“I have not done anything wrong. I have not broken any laws. I have not violated IRS rules and regulations.” – Lois Lerner
Herewith, the former director of the Internal Revenue Service’s exempt-organizations division, now enjoying fully paid administrative leave at taxpayer expense, provided the perfect template for responding to her erstwhile agency. To wit, the next time the IRS contacts you with questions, just quote Lois Lerner.
This was, of course, part of the abortive account Ms. Lerner gave to Rep. Darrell Issa’s committee as it investigated abusive and improper treatment of conservative groups by the IRS. But in saying little, Ms. Lerner spoke volumes.
It is a funny thing, the urgency and insistence with which the IRS demands particulars of citizens. We are expected to respond promptly to them — yet they decline to answer to taxpayers. The richest bit of all, of course, is they work for us, despite their misapprehensions to the contrary.
Ms. Lerner’s testimony — to the extent her self-serving opening statement, followed by a contemptible refusal to answer questions, can be classified as such — was only one part of the parade of horribles that has passed before Congress. Former IRS Commissioners Douglas Shulman and Steven Miller were utterly reptilian in their committee appearances and, for America, the spectacle should be instructive.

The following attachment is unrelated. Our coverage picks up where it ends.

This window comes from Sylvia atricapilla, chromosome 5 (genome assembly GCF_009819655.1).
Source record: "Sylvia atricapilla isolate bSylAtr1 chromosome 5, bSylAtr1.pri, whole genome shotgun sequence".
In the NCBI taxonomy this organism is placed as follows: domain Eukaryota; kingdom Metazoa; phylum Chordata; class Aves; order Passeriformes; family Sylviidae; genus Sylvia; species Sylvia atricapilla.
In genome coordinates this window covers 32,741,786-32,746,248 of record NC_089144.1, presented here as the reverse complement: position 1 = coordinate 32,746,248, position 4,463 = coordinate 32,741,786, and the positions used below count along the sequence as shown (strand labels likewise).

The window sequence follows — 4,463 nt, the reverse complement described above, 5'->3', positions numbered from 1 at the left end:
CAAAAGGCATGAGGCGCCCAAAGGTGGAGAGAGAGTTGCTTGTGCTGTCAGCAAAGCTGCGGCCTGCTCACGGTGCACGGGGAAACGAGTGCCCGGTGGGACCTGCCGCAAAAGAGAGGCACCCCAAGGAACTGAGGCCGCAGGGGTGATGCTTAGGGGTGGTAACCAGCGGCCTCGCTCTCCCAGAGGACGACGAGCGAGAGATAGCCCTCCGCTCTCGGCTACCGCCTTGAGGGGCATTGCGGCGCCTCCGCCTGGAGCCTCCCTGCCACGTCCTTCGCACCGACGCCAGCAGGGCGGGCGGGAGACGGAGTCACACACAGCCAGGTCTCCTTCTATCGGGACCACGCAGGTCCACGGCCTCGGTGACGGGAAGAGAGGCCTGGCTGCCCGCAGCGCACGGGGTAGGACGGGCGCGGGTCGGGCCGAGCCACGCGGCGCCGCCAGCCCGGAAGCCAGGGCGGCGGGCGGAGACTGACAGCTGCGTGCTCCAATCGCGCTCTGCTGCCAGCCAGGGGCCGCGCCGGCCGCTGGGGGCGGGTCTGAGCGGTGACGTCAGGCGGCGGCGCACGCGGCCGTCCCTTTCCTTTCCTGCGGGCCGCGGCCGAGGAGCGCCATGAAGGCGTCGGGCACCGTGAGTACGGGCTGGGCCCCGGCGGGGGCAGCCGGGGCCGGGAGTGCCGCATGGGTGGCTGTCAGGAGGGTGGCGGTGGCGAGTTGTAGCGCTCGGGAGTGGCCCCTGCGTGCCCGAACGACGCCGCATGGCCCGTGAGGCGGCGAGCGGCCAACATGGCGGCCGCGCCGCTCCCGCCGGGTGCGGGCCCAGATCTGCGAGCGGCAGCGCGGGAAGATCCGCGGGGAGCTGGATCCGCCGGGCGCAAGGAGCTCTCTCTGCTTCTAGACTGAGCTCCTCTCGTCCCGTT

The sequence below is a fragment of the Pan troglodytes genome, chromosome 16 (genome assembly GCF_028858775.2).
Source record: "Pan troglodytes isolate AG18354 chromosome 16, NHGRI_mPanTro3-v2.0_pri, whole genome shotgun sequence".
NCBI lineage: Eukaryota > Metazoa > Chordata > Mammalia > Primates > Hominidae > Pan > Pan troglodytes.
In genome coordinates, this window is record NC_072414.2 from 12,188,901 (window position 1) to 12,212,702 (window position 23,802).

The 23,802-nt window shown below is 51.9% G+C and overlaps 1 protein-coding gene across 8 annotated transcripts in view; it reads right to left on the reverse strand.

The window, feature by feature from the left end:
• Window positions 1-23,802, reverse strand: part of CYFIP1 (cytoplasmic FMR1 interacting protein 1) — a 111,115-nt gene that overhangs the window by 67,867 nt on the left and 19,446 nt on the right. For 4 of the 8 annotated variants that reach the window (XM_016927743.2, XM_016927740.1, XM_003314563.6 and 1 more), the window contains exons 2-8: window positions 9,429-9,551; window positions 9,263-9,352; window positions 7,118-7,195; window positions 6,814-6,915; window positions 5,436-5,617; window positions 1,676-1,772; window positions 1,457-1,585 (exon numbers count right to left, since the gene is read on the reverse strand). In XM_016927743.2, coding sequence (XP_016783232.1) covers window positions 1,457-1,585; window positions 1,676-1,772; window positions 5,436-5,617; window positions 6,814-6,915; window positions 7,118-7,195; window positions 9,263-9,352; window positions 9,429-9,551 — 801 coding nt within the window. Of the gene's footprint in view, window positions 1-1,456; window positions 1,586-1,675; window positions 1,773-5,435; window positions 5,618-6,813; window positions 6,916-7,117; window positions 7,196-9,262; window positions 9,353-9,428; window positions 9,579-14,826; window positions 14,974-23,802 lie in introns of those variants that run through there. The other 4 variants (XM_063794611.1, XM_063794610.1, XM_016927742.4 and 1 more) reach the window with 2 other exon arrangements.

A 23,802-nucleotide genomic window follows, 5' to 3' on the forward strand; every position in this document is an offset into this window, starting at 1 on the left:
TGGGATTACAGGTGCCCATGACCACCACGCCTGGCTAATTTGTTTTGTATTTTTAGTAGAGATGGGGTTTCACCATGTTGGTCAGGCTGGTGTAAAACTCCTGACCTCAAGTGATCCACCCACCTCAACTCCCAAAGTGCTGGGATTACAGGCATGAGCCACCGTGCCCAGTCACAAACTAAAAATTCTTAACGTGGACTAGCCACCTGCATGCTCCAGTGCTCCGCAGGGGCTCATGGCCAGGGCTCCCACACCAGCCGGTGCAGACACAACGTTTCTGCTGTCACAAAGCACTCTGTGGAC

Have a look at these people, all of them. See their smug, superior expressions, witness their imperious attitude, hear their unctuous words. These are individuals drunk on administrative authority no one voted them, intoxicated by petty power, and made to feel invincible by bureaucratic anonymity. In short, this is your tax department at work.
And perfectly consistent with the new administrative state, those who fail or misbehave are rewarded. Beyond Ms. Lerner’s paid, indefinite vacation, Sarah Hall Ingram, who was commissioner for the IRS’ tax-exempt division while it targeted tea party groups, has received over $100,000 in bonuses and been placed in charge of Obamacare enforcement.
Put another way, the well-paid, unelected, formerly unknown bureaucrat who, despite working in the tax department, somehow became the arbiter of free speech, will now be in charge of scrutinizing your health care. Incidentally, if you think you can guess what such a person would look like, you’re right.
This column has advocated abolishing the IRS and, thanks to this recent imbroglio, one no longer requires a tri-corner hat and Gadsden flag to advance this policy position. This may be, as many have suggested, the most damaging of the scandals currently facing the Obama administration. But Obama will never face the voters again. What is much more significant is that politically uninvolved people, who heretofore had only a vague notion of the IRS as a necessary evil or a punch line, are coming to comprehend that the system is rotten and should be changed.
A shift is occurring. People can see that a necessary evil might be just evil, or at least illegitimate, such that its demands do not carry their previous heft. If and when I hear from the IRS, will it be because I published this column? Or you, gentle reader, will you receive an unpleasant missive because you read or circulated it? We cannot know, and therein lay the insoluble problem of legitimacy.